Rare books, manuscripts, maps, autographs, prints, photographs and ephemera spanning several centuries are up for bid in a catalog auction slated for this Thursday, March 22, by the Waverly Rare Books division of Quinn’s Auction Galleries. Bidding will be available by phone, online and in person at Quinn’s gallery at 360 South Washington Street in Falls Church, starting at 6 p.m. Eastern time.
Interested collectors can view all 413 lots in the online catalog now, and bid absentee or live via the Internet through LiveAuctioneers.com. Expected top lots include a letter written by Alexander Hamilton, a book depicting artworks by Louis C. Tiffany and hand-signed by Tiffany, a double-page map of Chesapeake, Va. (circa 1630-1663), and a painting by Sir Alexander Allen.
The letter by Hamilton, from 1794, is a handwritten and signed military request for wagons during the Whiskey Rebellion, a violent uprising that occurred mainly in western Pennsylvania in response to a federal tax on whiskey production. The letter has an estimate of $6,000-$9,000. The money will go toward restoration work being performed on the Hill House Museum in Pennsylvania.
A professional appraiser has authenticated the letter, as well as Hamilton’s signature. A spokesman for the Portsmouth Historical Association, involved in the restoration effort, said he hoped the letter would bring $11,000 or more, although around $100,000 is required to complete the entire project. The Hill House Museum has been a historical fixture near Portsmouth’s waterfront since the 1800s.
As important as it is, the Hamilton letter is not even the sale’s top-estimated item. That honor goes to a two-volume set of books being sold as one lot, titled Bucaniers of America, est. $7,500-$10,000. The unabridged first edition provides an account in English of the pirates and buccaneers of the New World. It includes engraved plates, folding maps and illustrations within the text. They were printed in London, England, in 1684.
The book titled The Art Work of Louis C. Tiffany, signed by Tiffany himself, was printed in 1914 and carries a pre-sale estimate of $2,000-$4,000. It is one of only 502 issued, and one of 492 that were printed on Japon vellum (numbered 354). The book boasts 21 tipped-in color plates and 42 photogravures with lettered tissue guards. The book was published by Doubleday, New York.
The pencil, pen, gray ink and watercolor painting by British artist Sir Alexander Allan (1764-1820), depicting a Sepoy (native) military train crossing a river ford, probably the 13th Madras Native Infantry attachment used in the Mysore Campaign, should fetch $1,000-$2,000. The work was painted around the 1790s and measures 20¾ inches by 16¼ inches, including the frame.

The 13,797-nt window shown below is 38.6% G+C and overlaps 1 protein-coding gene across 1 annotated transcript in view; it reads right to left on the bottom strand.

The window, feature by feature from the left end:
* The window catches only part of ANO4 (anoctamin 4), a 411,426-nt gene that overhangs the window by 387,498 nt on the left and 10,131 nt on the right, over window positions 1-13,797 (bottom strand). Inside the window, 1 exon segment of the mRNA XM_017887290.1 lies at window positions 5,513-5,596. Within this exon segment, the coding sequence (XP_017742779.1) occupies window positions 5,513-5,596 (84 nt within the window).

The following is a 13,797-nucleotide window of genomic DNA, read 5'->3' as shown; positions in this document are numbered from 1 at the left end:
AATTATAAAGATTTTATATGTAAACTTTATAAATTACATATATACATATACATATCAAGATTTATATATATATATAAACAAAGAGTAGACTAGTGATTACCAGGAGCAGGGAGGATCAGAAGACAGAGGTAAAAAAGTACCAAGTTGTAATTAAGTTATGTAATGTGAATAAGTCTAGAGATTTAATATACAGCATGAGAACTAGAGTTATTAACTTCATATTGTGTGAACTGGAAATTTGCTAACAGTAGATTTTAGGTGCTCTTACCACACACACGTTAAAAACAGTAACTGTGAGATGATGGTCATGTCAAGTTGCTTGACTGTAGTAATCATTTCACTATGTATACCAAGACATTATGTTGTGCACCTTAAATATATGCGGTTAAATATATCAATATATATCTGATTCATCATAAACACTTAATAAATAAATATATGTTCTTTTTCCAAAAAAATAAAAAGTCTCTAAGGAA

Baby boomers may recall Roald Dahl’s children’s book from 1961 titled James and the Giant Peach (Alfred A. Knopf, N.Y.). A first issue copy of the book is in the auction and carries a pre-sale estimate of $300-$500. The dust jacket reveals the book’s original cost at the time as $3.95.
A 19th-century colonial-era English School oil-on-canvas painting of an Indian or Middle Eastern man in a red-orange turban and blue jacket, wearing slippers and holding a pipe, should realize $200-$300. The undated and unsigned painting measures 23 inches by 29 inches in the frame.
An archive of letters and documents pertaining to Laszlo Biro, mostly on carbon paper, related to Biro’s effort to patent what eventually became the first commercially successful ballpoint pen, is estimated at $100-$200. The early 1940s trove features over 60 leaves, four photos and two pens.
The brilliantly rendered double-page map of Chesapeake, Va., and its surroundings (oriented to the west) is titled Nova Virginiae Tabula (circa 1630-1663) and could reach a winning bid of $800-$1,200. The map was based on Capt. John Smith’s map of Virginia, with continuations along the coastline. The plate was originally engraved by Jodocus Hondius, Jr., and was revised by Bleau circa 1629.
A two-volume set of books chronicling Capt. James Cook’s voyages to the South Pole and elsewhere around the world, printed in London in 1777 for W. Strahan and T. Cadell, is expected to garner $4,500-$6,500. The books, describing Cook’s exploits aboard His Majesty’s ships the Resolution and Adventure (1772-1775), have 50 engraved plates, 13 maps and six folding charts.
A rare and fragile copy of the book 7 Manifestes Dada by Tristan Tzara (1896-1963), signed and inscribed by Tzara in Oct. 1924 to Jacques Riviere (a major force in French intellectual life after World War I), is expected to sell for $2,000-$4,000. The book, in a custom blue half leather and cloth clamshell case, is in very good condition. It was printed in Paris by Editions du Diorama.
Previews are presently underway, at Waverly Rare Books’ gallery in northern Virginia, and will continue through auction day, Thursday, March 22, from 10 a.m. until 6 pm Eastern time.